The History of Badminton: India and the World

The History of Badminton: India and the World

The History of Badminton: India and the World

Badminton, the sport that all of us love to play, was not always known by this name. Badminton was earlier called ‘Battledore and Shuttlecock’ in its earliest days. The name came from the two pieces of equipment that were used to play the sport. The game gained popularity in the British Indian city of Poona and it was carried back home to England by the English officers and became popular among the members of the House of Badminton and that simpler name stuck to the sport.

The rest of the history of this sport is just as interesting as the story of its naming. Initially, badminton was a simple outdoors game where the players engaged in the competitive activity of keeping the shuttlecock in the air for as long as possible by making sure that it did not fall to the ground at their end. As the game became more popular amongst the Englishmen, official rules for the sport were devised.

The first All England Badminton Championship was held in 1899 and it has been the most coveted tournament since then. It was almost a century later that the World Championships were held in 1977. The Olympic committee included badminton as an Olympic sport 15 years later. During the initial championships, badminton, as a sport, was very different from how it is played today.

The differences lay not only in the equipment used and the rules followed but also in the manner the players engaged in the sport. The rallies were much shorter than today, the players moved in a very different manner and the hand and racket movement techniques were different as well.

In comparison, rallies are much longer today, in singles and doubles, players move very efficiently and intuitively, taking care to maximize reach while minimizing the expenditure of energy and racket movement is bio-mechanically scientific to ensure the greatest strength and least chance of injury.

All these changes happened over the decades supported by scientific advancements. Rackets, shuttlecocks, court surfaces, shoes, apparel fabric, and supportive medical care etc., made this evolution possible for badminton, today, to be known as the fastest racket sport played all over the world with great enthusiasm, grit and passion. Badminton performance, at the world stage, was initially dominated by the English as it had the greatest popularity and acceptance there then it was the age of the Danish as they grabbed several of the most prestigious tournament titles.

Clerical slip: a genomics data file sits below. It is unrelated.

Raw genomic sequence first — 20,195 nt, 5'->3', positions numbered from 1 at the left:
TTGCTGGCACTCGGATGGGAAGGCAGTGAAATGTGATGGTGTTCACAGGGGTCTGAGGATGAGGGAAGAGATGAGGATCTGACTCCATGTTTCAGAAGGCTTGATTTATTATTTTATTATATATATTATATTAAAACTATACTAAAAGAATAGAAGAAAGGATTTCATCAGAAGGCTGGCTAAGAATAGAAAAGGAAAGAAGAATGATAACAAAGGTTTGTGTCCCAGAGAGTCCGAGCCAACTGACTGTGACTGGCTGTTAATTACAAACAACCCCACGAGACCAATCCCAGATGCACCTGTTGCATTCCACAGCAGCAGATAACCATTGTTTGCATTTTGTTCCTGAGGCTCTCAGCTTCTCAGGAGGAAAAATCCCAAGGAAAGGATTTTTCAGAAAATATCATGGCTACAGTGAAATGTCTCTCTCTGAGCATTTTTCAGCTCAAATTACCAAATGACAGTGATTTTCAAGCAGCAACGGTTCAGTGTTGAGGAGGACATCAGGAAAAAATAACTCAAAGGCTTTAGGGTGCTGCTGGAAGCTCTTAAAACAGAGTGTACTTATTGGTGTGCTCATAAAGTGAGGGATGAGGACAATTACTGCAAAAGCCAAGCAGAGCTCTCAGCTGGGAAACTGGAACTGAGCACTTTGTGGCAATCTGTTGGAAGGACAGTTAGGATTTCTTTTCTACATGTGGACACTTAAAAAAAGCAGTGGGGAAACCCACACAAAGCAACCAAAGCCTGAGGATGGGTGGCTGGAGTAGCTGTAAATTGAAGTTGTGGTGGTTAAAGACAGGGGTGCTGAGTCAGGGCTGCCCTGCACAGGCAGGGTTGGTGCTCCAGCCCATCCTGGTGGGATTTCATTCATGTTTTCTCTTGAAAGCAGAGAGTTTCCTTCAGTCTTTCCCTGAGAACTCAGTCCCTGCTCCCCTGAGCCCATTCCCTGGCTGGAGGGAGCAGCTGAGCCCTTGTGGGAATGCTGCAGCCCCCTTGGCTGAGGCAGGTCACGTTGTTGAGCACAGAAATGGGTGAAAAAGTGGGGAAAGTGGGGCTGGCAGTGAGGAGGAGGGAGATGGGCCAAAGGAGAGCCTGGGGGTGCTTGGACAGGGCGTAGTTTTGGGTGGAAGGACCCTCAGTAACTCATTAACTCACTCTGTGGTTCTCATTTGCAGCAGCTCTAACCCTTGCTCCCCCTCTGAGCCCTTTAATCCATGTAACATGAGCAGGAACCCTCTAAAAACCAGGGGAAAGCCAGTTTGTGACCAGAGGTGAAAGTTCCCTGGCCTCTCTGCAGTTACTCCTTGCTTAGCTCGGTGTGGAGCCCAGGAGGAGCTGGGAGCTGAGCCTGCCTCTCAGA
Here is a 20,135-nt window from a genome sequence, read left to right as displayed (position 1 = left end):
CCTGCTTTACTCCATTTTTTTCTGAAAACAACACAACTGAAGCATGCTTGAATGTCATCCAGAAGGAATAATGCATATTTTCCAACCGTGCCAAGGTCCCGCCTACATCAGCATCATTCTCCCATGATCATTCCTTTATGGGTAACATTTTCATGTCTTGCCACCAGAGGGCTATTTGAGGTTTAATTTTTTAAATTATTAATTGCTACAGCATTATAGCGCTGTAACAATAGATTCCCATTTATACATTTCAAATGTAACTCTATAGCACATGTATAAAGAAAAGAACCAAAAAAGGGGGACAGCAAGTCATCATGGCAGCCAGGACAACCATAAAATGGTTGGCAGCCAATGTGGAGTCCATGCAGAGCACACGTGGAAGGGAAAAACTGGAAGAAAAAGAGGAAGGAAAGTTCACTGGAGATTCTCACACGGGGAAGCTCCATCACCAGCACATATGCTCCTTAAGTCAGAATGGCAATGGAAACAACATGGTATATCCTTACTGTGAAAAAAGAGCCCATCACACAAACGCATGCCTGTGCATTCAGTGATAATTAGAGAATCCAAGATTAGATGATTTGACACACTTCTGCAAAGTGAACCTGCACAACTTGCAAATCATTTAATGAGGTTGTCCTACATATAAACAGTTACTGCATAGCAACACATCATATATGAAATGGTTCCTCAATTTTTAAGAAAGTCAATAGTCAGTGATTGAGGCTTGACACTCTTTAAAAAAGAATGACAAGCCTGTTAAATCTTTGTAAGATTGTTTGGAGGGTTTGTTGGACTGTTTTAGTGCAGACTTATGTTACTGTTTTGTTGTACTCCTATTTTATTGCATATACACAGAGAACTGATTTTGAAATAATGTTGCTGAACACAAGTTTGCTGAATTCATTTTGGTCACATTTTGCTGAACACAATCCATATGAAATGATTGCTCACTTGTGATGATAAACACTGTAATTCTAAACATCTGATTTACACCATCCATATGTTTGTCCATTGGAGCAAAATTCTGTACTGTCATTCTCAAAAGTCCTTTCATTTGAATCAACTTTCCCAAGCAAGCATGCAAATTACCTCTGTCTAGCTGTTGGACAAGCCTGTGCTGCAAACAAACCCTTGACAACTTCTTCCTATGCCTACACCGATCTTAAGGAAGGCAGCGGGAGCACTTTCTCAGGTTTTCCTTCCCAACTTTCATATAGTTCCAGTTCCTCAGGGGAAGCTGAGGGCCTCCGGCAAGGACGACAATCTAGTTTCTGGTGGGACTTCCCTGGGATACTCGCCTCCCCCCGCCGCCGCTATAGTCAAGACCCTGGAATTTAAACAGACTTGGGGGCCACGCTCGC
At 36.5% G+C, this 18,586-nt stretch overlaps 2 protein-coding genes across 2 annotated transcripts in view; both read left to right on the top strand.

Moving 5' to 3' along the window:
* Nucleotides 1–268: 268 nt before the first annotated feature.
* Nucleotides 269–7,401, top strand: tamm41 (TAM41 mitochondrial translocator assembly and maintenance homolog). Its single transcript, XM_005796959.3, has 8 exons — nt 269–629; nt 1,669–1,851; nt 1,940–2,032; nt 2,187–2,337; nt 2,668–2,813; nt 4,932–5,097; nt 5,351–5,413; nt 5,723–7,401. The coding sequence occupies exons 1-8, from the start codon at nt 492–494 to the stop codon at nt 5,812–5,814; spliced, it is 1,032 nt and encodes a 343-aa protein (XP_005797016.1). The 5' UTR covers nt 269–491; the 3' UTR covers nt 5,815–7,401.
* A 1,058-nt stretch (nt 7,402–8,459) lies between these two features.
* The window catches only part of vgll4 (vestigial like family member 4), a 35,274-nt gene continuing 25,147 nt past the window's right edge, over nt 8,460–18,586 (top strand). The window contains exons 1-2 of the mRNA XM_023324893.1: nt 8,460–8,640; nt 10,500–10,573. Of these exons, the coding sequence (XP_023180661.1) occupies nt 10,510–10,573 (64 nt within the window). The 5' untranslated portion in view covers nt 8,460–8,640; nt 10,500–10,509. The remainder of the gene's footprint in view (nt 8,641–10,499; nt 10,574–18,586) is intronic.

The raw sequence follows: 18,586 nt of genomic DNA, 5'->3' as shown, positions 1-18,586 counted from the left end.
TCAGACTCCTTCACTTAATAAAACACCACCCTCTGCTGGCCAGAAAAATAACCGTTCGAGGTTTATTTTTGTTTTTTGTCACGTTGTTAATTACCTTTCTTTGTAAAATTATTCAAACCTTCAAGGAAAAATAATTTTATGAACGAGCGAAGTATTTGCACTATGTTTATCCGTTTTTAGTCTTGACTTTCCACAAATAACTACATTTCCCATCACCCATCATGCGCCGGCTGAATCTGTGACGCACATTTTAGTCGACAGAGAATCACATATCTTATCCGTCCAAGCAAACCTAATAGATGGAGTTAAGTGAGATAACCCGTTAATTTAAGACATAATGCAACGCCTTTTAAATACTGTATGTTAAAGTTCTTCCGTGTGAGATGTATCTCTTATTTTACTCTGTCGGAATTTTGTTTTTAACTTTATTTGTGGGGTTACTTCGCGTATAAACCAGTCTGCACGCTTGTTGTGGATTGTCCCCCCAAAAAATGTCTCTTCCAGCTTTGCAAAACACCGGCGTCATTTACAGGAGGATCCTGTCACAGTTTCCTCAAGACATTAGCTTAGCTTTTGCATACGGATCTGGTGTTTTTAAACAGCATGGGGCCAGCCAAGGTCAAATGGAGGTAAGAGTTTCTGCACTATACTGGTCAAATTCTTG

The sport now, for the last few decades, has been exclusively dominated by Asian countries and has come to be known to newcomers as an ‘Asian sport’ even. This is both a matter of repute and dispute as the inaccuracy of the stereotype may be detrimental to the sport’s growth in the West.

Nevertheless, it is with their dedication and hard work that countries like Indonesia, Malaysia, Japan, China, Taipei and India have marked their place in the list of the top-performing countries. India has an illustrious history of sports to be proud about. India’s history of badminton begins from the very beginning of the history of the sport as Poona, current-day Pune, is considered by many to be the place of the genesis of the sport.

The Badminton Association of India, which was established six years after its British counterpart in 1899, is the governing body of all official tournaments and proceedings. The first Olympic badminton contingent from India was composed of Madhumita Bisht, Vimal Kumar and Deepankar Bhattacharya. This trio was the beginning of a long list of high achievers in the sport from India.

Prakash Padukone recorded his name as World No. 1 and became the first widely known badminton celebrity of the country. This fame came after he claimed the prestigious All England Open title in 1980. He also became the first Indian shuttler to claim the Commonwealth Games gold medal.

The tradition put in force by Padukone was carried on with full force as great badminton prodigies followed in his footsteps and made India proud of its badminton culture. Pullela Gopichand, the student of P. Padukone, followed the success story of his teacher and claimed the highest glory as he won the All-England Championship in 2001.

This etched the name of India on the world badminton stage as an upcoming home of the succeeding generation of top shuttlers and this entire generation was moulded by the teaching and direction of Pullela Gopichand. From this generation came names such as Saina Nehwal, P.V Sindhu and Srikanth Kidambi etc.

The Indian badminton community is prospering as new generations of shuttlers achieve great personal glory and national fame with every Olympic, Commonwealth, Asian, All England and Super Series award they clinch. Not only at the national and international professional stage, even at the club level tournaments are a frequent sight and are flooded with enthused and hard-working young faces. Indian badminton only has the way forward to look and go as the tireless hard work and talent of its young generation combines with experienced coaching and easy and affordable access to state-of-art equipment.